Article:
On Fri, Sep 03, 2010 at 09:45:20AM +0100, Ben Laurie wrote: > > That's the whole point - a hash function used on an arbitrary message > produces one of its possible outputs. Feed that hash back in and it > produces one of a subset of its possible outputs. Each time you do this, > you lose a little entropy (I can't remember how much, but I do remember > David Wagner explaining it to me when I discovered this for myself quite > a few years ago).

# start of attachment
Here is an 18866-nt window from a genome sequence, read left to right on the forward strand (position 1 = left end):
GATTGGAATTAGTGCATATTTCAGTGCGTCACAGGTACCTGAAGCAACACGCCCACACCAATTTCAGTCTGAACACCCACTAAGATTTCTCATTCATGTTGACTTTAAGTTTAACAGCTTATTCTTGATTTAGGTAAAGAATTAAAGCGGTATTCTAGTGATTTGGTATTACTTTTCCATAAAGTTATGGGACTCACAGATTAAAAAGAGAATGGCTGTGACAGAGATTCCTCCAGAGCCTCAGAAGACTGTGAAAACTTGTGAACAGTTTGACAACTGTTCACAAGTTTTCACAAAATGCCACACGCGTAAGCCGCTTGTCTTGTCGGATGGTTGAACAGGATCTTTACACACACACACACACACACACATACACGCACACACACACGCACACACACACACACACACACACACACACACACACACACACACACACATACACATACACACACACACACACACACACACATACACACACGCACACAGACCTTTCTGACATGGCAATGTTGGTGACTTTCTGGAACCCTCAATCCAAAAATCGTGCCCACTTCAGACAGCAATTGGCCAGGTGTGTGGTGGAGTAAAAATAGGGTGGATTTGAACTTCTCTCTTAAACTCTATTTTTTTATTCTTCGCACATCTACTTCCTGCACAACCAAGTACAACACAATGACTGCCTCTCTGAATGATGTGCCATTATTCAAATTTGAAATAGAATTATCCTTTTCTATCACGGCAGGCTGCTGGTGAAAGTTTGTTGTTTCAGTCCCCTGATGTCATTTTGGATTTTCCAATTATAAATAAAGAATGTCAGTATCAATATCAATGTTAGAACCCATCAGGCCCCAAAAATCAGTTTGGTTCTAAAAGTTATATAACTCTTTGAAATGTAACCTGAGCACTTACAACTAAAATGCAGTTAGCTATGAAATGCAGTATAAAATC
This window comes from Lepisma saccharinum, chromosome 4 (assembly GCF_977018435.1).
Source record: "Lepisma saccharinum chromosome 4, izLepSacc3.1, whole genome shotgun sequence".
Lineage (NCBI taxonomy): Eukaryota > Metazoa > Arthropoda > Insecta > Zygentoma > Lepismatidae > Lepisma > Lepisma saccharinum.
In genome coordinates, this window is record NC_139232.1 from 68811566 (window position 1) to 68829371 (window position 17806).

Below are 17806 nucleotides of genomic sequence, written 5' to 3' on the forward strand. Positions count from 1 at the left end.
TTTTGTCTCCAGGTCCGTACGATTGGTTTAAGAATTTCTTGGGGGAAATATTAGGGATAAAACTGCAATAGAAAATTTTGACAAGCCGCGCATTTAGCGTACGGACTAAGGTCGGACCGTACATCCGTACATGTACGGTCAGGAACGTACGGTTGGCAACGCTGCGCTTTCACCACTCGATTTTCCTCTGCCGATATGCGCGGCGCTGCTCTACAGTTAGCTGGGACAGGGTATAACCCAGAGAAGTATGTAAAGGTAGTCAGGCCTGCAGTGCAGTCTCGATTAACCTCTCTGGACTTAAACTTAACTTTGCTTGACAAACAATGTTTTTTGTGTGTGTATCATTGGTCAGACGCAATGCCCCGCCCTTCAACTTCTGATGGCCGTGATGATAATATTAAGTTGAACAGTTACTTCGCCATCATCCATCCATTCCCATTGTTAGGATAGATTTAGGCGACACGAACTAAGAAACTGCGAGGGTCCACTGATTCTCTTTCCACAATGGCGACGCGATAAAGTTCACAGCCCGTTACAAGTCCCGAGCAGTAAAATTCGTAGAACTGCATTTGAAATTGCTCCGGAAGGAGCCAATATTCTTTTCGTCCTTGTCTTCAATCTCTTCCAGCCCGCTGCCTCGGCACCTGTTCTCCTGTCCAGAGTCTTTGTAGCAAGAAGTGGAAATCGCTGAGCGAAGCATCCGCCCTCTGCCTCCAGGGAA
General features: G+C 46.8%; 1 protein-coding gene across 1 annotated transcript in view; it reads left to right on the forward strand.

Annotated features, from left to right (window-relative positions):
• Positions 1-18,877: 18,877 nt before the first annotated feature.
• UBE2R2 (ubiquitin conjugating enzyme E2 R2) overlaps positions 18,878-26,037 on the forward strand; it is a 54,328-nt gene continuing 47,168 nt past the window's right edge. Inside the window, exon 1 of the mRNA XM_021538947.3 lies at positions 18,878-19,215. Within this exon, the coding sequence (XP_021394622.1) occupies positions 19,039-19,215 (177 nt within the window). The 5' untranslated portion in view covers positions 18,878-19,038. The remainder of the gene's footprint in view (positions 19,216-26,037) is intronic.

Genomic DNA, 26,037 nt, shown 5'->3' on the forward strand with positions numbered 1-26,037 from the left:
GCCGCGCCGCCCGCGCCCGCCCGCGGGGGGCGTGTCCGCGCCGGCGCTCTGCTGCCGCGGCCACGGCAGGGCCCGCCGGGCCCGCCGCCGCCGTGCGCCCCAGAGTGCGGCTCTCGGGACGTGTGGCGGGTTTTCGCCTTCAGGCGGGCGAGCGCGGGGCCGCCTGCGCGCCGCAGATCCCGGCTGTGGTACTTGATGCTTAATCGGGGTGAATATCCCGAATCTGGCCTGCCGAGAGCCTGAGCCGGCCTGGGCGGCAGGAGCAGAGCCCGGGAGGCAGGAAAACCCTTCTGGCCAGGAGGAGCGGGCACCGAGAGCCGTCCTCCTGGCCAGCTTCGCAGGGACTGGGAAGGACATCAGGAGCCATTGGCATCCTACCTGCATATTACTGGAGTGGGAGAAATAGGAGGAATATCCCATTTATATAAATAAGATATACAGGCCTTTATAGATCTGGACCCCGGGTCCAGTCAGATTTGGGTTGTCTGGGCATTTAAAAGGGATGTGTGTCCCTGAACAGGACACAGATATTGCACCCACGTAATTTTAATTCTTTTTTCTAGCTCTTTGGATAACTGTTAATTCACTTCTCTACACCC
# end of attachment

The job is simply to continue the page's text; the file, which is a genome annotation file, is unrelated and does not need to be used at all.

A recent result relevant to this is "Practical consequences of the aberration of narrow-pipe hash designs from ideal random functions", Klima and Gligoroski (http://eprint.iacr.org/2010/384) Which shows that narrow-pipe designs have a huge null space for messages which are exactly as big as the compression function input size. For instance hashing inputs that are multiples of 512 bits, SHA-256 will only produce about 63% of the possible 2^256 outputs. This could be quite relevant to a Merkle scheme since typically the input will be a set of hash outputs; if the internal block size and the output length are not coprime, one would easily encounter this limitation. It could probably be hacked around by using padding on the inputs (eg the input to each Merkle hash is N subtree hashes plus as many zero bytes as required to make the input length a prime number of bytes), but that definitely sets of some bogosity alarms in my mind. One point I am uncertain on is if wide-pipe hashes like Blue Midnight Wish or SHA-384 suffer the same levels of entropy loss as narrow-pipe designs (outside of the case described in the referenced paper, which is specific to narrow pipes). -Jack --------------------------------------------------------------------- The Cryptography Mailing List Unsubscribe by sending "unsubscribe cryptography" to majord...@metzdowd.com